I think the way to handle this is to think of the analogy of a horse, a wild horse, or a dog, or something like that. You tie the horse up in a pen with a fence and the horse goes crazy, it doesn’t want to settle down; or the dog as well, you tie the dog to a post, and the dog is barking and trying to get away, and so on. That’s what our minds are like. When we try to stay focused on the benefits of cherishing others and thinking of others, and that it really is a losing battle to think just of myself – we don’t want to accept that, and we feel very uncomfortable. It’s like we’re the dog trying to get away from the mindfulness, what’s holding us to the post of this thought.

The only way to start to actually feel it on an emotional level, not just the intellectual understanding, is to just force ourselves to stay there. And the longer that you stay with this thought, eventually the ego-powered mind gives up and relaxes. And it’s when you relax with the understanding, that then you start to begin to actually feel it. At least from my own experience, I find that that’s the only way that we can break through this barrier between intellectual and emotional understanding. It’s all a matter of how much you relax with the understanding.

The images of animals as an absurd conclusion is a method that Tibetans employ quite a lot. And I find it quite helpful here to think of our minds and emotions being like the dog that’s tied up, and that is constantly running out, and then it’s getting caught on a rope and barking and so on, that, “I don’t want to accept this thing that I intellectually understand. I’m still upset.” And if we view ourselves like that, then it’s easier to say, “But I don’t want to be like this dog,” and to quiet down, and relax.

Because we’re constantly making objections. “But!” you know, and all of this. We see it in class. We say something, which is quite radical in terms of a Buddhist attitude, shocking, out of the ordinary, and then people object and object and object, and, “No, I can’t do this,” and “It’s too difficult” and so on. That’s the dog barking, being on the chain. It’s true that we need to examine things critically – that’s something else. But we’re talking about after we examined it critically, and we still don’t want to accept it. Then it’s a matter of relaxing. And that’s very much the teachings that you have in shamata, a stilled and settled state of mind – quiet the mental agitation.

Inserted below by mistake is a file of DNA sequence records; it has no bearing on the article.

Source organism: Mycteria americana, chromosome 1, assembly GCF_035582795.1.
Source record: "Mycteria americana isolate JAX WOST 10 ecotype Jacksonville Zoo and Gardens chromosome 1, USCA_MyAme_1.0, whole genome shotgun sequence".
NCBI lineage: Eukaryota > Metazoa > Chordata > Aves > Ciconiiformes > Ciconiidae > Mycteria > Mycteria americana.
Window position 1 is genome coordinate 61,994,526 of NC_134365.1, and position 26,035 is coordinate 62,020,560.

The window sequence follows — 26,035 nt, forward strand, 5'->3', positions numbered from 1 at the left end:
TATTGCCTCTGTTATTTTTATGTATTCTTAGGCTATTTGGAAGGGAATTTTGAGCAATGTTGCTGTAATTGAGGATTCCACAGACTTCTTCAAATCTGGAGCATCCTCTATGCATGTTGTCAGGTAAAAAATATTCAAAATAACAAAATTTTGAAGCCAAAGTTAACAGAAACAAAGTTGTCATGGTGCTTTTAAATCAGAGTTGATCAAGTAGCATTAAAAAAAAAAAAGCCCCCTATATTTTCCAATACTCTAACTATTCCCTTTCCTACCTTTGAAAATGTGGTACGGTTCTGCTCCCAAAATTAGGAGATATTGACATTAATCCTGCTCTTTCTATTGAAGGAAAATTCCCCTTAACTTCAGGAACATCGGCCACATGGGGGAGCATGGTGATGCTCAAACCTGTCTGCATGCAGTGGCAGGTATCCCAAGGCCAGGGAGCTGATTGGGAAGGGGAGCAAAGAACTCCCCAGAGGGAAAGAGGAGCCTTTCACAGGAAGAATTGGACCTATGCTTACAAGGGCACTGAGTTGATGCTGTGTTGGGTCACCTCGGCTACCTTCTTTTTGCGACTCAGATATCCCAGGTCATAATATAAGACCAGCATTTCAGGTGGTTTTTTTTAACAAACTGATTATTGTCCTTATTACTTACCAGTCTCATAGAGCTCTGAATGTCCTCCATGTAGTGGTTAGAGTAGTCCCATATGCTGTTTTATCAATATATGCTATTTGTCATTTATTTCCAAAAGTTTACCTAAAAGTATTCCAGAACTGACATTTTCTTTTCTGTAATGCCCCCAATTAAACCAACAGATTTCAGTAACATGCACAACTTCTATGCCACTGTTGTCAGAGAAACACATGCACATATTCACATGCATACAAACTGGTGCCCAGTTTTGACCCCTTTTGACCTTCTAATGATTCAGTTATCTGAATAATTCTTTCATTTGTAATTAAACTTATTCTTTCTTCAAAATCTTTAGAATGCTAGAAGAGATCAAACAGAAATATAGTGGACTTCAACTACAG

Let’s take a few minutes to examine ourselves, some sort of problem that we might be having. Try to see that it’s coming from the self-cherishing, and see if we can actually accept that, and quiet down. And think more of cherishing others; the other is more important, as it says here. Value others more highly than I do myself, their point of view. And see if you can quiet down with that. I mean to just do it for a couple of minutes. Obviously it is not going to be so effective, but this is something really to work on in meditation. Especially when we’re upset about something that’s happened in our life, whether it’s big or small.

[Meditation.]

OK. So when we try to develop a stilled and settled state of mind – it’s shamata, or shine in Tibetan – there are many, many different objects on which we can focus, not just our breath, or a Buddha image. And most of the topics that are explained in the long list of the objects for focus are various types of understandings to oppose our disturbing emotions, and so it’s very good to practice the stilled and settled mind with them.

When one thinks about it, then I think that the reason why, when you quiet down, you can start to emotionally accept these understandings is – as we work in the sensitivity training as well – that if you can quiet down sufficiently, then, when you get to the nature of the mind, the various good qualities are all there, present. It’s just a matter of quieting down enough to get in contact with the basic quality of warmth, and understanding, and acceptance, and openness, and so on. And these, I think, are the qualities of what we in the West would call an “emotional understanding” of something, when we actually can accept it. I think that’s how it would work. I mean how it does work, I should say.

So, in order to cherish others more highly than ourselves, or when we think in terms of “We’re only one and others are many,” then one of the ways of doing this is to focus on Buddha-nature. Buddha-nature and others, and they are many, many more than just we are.

Shantideva says:

(VI.118) Since a share giving rise to a Buddha's foremost Dharma (attainments) exists in limited beings,